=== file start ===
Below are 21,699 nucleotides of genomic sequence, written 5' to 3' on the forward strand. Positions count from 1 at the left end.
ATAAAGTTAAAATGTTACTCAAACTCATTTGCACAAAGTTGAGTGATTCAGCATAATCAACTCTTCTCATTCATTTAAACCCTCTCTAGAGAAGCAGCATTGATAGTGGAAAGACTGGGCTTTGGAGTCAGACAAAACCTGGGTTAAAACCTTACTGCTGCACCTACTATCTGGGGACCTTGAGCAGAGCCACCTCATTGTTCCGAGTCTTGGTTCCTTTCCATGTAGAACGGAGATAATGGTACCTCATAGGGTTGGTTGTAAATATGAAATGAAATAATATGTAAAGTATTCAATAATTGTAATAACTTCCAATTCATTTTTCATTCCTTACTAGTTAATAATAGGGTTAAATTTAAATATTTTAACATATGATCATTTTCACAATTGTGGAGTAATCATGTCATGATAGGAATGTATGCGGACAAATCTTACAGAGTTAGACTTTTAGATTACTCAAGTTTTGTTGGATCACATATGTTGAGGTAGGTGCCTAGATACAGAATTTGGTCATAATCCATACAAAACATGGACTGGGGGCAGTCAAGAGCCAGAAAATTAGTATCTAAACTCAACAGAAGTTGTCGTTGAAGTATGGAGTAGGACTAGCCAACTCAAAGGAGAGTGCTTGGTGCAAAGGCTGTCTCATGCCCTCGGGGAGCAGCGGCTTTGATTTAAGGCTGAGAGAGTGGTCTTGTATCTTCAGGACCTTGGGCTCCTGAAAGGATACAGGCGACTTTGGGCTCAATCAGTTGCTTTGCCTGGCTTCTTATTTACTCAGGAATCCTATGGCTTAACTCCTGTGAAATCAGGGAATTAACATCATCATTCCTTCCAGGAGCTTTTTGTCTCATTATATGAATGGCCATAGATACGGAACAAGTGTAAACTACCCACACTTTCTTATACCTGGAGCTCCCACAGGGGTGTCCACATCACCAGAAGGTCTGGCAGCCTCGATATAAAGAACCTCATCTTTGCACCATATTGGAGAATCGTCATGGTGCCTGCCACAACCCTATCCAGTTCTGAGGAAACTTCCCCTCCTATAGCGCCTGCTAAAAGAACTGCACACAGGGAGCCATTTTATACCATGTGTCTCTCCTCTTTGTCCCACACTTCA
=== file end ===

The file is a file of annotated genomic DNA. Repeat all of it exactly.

Below are 21,699 nucleotides of genomic sequence, written 5' to 3' on the forward strand. Positions count from 1 at the left end.
ATAAAGTTAAAATGTTACTCAAACTCATTTGCACAAAGTTGAGTGATTCAGCATAATCAACTCTTCTCATTCATTTAAACCCTCTCTAGAGAAGCAGCATTGATAGTGGAAAGACTGGGCTTTGGAGTCAGACAAAACCTGGGTTAAAACCTTACTGCTGCACCTACTATCTGGGGACCTTGAGCAGAGCCACCTCATTGTTCCGAGTCTTGGTTCCTTTCCATGTAGAACGGAGATAATGGTACCTCATAGGGTTGGTTGTAAATATGAAATGAAATAATATGTAAAGTATTCAATAATTGTAATAACTTCCAATTCATTTTTCATTCCTTACTAGTTAATAATAGGGTTAAATTTAAATATTTTAACATATGATCATTTTCACAATTGTGGAGTAATCATGTCATGATAGGAATGTATGCGGACAAATCTTACAGAGTTAGACTTTTAGATTACTCAAGTTTTGTTGGATCACATATGTTGAGGTAGGTGCCTAGATACAGAATTTGGTCATAATCCATACAAAACATGGACTGGGGGCAGTCAAGAGCCAGAAAATTAGTATCTAAACTCAACAGAAGTTGTCGTTGAAGTATGGAGTAGGACTAGCCAACTCAAAGGAGAGTGCTTGGTGCAAAGGCTGTCTCATGCCCTCGGGGAGCAGCGGCTTTGATTTAAGGCTGAGAGAGTGGTCTTGTATCTTCAGGACCTTGGGCTCCTGAAAGGATACAGGCGACTTTGGGCTCAATCAGTTGCTTTGCCTGGCTTCTTATTTACTCAGGAATCCTATGGCTTAACTCCTGTGAAATCAGGGAATTAACATCATCATTCCTTCCAGGAGCTTTTTGTCTCATTATATGAATGGCCATAGATACGGAACAAGTGTAAACTACCCACACTTTCTTATACCTGGAGCTCCCACAGGGGTGTCCACATCACCAGAAGGTCTGGCAGCCTCGATATAAAGAACCTCATCTTTGCACCATATTGGAGAATCGTCATGGTGCCTGCCACAACCCTATCCAGTTCTGAGGAAACTTCCCCTCCTATAGCGCCTGCTAAAAGAACTGCACACAGGGAGCCATTTTATACCATGTGTCTCTCCTCTTTGTCCCACACTTCA